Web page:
Lake Albert

Biophysical and demographic characteristics

  • Shared by Uganda and Democratic Republic of Congo (DRC)

  • Surface area = 5,300 km², shoreline = 508 km

  • Population density in riparian areas up to ~149 persons per km2

  • Limited access to clean drinking water resulting in the prevalence of diseases

Values and investment opportunities

  • Fish species diversity is relatively low ~40-55 species of fish

  • Ranks second among AGL in fishery yield with estimated catch of 172,000 tons per year

  • Supports ~15,420 fishers in Uganda and ~20,000 fishers in DRC

  • Prospects for cage fish farming with pilot cage fish farms on the lake

  • Climate is favorable for cash crops like tea, coffee, cotton, and food crops such as beans, maize and bananas

  • Tourism potential due to unique biodiversity and beautiful scenery

Ecological and economic concerns

  • High population growth rate is increasing pressure on land and water resources, leading to increased land use and land use change, catchment and habitat degradation through sedimentation, pollution and eutrophication

  • Demand of fish has increased leading to increased over exploitation of fishery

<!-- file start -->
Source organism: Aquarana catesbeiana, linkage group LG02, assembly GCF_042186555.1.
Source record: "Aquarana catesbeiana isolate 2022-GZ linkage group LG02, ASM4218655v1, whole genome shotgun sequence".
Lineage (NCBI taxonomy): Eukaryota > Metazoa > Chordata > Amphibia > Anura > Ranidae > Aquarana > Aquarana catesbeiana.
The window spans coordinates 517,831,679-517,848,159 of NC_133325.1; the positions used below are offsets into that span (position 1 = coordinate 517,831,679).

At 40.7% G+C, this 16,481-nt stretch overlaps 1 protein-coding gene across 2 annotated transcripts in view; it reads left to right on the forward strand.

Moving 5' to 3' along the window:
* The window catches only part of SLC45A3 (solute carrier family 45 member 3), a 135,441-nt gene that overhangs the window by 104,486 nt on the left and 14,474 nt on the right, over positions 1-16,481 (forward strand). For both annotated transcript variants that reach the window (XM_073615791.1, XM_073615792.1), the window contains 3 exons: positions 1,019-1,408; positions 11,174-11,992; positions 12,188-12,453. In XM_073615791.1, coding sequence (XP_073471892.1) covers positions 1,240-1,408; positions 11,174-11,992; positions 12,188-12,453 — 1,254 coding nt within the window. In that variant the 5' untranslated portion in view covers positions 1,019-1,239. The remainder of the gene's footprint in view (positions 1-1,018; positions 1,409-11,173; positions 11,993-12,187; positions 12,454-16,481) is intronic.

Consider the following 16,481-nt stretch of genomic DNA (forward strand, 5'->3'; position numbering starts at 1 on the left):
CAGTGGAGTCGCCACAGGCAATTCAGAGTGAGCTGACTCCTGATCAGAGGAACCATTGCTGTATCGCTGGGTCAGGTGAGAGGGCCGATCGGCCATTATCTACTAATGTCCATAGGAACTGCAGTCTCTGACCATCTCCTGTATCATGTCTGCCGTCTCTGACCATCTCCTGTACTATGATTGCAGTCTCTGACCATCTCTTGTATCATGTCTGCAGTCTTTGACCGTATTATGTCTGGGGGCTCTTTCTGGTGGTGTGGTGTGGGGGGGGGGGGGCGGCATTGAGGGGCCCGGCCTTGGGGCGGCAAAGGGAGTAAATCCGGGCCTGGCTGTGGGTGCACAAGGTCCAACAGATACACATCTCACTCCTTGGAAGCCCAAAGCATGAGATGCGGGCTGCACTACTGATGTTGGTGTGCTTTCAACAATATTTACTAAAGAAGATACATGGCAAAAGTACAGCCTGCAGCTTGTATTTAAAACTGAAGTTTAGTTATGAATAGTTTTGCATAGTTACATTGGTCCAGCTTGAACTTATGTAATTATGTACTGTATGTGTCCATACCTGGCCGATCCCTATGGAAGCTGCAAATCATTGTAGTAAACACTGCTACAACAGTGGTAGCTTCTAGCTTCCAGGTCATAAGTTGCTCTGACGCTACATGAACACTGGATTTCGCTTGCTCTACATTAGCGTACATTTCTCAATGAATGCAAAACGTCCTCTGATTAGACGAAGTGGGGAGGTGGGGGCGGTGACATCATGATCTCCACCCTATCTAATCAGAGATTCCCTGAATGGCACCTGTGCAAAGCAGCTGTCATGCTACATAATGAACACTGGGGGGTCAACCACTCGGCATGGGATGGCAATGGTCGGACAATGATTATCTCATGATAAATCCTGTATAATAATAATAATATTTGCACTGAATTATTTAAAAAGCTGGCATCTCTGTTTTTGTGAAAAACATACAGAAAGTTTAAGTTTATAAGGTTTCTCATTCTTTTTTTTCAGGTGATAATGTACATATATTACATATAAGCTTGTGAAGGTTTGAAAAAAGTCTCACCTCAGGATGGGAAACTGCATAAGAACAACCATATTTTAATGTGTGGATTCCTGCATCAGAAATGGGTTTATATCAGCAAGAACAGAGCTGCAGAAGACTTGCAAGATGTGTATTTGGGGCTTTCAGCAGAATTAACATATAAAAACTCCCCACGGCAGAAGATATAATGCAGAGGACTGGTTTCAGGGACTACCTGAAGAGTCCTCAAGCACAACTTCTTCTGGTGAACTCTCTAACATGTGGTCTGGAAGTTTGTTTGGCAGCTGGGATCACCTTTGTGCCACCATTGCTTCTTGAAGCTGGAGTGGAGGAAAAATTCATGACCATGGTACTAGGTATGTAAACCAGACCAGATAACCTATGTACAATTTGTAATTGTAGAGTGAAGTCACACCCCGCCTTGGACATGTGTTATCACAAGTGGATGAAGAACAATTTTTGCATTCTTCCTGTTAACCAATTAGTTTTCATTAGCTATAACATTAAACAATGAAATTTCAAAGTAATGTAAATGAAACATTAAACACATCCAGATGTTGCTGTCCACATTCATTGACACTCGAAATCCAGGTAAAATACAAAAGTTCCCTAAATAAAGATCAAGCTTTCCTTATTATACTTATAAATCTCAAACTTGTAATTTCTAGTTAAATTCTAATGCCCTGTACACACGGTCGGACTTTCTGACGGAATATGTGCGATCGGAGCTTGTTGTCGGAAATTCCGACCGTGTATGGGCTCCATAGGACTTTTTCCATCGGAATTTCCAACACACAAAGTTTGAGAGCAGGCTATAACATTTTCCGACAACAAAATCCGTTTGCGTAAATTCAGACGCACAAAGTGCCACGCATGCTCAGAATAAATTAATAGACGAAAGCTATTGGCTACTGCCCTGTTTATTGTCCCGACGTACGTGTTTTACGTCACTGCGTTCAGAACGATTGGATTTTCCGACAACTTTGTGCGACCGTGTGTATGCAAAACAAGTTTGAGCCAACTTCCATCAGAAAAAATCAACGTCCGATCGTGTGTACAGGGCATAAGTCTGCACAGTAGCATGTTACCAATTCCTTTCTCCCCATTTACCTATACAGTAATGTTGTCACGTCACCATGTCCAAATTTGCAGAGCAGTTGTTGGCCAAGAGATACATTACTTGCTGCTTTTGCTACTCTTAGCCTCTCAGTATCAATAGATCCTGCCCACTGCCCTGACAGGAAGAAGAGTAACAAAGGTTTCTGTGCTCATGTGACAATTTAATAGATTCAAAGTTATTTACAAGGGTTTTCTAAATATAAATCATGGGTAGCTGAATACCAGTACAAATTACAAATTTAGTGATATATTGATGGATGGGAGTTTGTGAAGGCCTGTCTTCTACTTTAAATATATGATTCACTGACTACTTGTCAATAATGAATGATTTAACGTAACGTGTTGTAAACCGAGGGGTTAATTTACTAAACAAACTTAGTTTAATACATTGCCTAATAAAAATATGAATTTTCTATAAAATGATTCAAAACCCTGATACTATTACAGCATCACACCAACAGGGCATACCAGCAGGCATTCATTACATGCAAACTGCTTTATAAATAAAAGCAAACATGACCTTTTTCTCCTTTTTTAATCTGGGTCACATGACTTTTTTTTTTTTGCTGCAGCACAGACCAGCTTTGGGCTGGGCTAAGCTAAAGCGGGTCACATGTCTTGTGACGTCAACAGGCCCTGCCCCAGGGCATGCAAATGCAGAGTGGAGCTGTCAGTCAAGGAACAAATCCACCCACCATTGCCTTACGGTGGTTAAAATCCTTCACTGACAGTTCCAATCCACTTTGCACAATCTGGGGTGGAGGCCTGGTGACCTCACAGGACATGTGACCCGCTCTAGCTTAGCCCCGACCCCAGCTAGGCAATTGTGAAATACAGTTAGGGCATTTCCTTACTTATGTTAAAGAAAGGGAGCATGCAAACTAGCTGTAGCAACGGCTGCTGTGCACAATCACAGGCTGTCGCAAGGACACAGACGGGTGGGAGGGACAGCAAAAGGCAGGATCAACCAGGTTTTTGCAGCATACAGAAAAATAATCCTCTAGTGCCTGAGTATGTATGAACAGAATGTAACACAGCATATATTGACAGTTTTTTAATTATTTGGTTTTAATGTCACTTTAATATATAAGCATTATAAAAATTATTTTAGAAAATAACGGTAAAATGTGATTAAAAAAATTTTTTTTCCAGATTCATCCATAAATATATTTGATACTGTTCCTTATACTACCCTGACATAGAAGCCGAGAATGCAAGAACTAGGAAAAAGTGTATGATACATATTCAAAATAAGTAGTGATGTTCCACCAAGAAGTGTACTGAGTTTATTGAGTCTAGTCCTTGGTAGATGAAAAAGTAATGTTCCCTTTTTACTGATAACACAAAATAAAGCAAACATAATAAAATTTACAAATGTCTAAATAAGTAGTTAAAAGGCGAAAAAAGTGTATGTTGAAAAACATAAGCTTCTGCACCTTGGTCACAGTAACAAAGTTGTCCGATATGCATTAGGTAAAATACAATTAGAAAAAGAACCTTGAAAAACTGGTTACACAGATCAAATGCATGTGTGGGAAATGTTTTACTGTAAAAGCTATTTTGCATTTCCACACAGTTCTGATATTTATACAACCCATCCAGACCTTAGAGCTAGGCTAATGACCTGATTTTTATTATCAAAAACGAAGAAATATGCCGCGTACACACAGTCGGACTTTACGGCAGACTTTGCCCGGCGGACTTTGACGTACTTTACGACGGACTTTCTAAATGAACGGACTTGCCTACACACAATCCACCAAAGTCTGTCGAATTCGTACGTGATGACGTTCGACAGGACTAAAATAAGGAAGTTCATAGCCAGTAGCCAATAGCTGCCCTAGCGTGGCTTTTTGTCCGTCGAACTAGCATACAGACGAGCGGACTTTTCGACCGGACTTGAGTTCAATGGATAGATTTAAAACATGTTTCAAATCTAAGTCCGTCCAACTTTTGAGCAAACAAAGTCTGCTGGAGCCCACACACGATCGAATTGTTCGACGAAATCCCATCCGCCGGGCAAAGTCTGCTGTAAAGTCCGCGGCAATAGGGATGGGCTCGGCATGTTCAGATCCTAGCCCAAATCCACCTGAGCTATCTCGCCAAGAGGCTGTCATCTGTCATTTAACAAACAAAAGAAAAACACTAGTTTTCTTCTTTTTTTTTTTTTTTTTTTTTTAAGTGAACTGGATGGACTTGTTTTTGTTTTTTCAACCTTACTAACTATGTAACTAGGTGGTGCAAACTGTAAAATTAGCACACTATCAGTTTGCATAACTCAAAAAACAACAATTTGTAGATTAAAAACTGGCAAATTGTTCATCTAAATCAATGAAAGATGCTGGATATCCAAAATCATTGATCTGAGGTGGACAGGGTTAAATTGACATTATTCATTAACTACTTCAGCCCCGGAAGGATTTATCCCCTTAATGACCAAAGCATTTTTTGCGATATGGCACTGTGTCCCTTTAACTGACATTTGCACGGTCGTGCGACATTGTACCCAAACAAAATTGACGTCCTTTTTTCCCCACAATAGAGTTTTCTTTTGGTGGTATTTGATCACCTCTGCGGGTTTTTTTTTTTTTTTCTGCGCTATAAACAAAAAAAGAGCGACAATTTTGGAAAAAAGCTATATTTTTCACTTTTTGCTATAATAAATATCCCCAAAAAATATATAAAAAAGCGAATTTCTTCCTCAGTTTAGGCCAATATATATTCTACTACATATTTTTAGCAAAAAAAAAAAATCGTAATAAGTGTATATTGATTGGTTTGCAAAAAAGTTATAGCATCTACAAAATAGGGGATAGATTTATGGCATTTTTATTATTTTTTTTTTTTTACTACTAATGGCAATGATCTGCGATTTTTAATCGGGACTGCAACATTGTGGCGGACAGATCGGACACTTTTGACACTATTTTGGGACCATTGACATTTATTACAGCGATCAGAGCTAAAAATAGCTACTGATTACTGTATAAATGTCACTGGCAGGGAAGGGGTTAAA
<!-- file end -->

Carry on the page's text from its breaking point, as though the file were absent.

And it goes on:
• Reported conflicts along the border between Uganda and the DRC

  • A dam is being constructed at the inflow of the Victoria Nile at Murchison Falls


  • National policies and regulations in place and research, management and community institutions exist but are not well coordinated and facilitated

  • Lack of regional institution to coordinate harmonization of development and conservation of natural resources

  • Fisheries management has, as for the other lakes, been complicated by the large number of species requiring different gears

Potential sustainable development interventions

  • Need to form a regional institution to coordinate harmonization of development and conservation efforts in the lake

  • Need for creation, standardization and implementation of management policies, generation and sharing of information, and promotion of community participation at all relevant levels

  • Need to incorporate the potential impacts of dams on aquatic ecosystems in the design and construction of dams

  • Need to promote livelihood diversification especially among fishing communities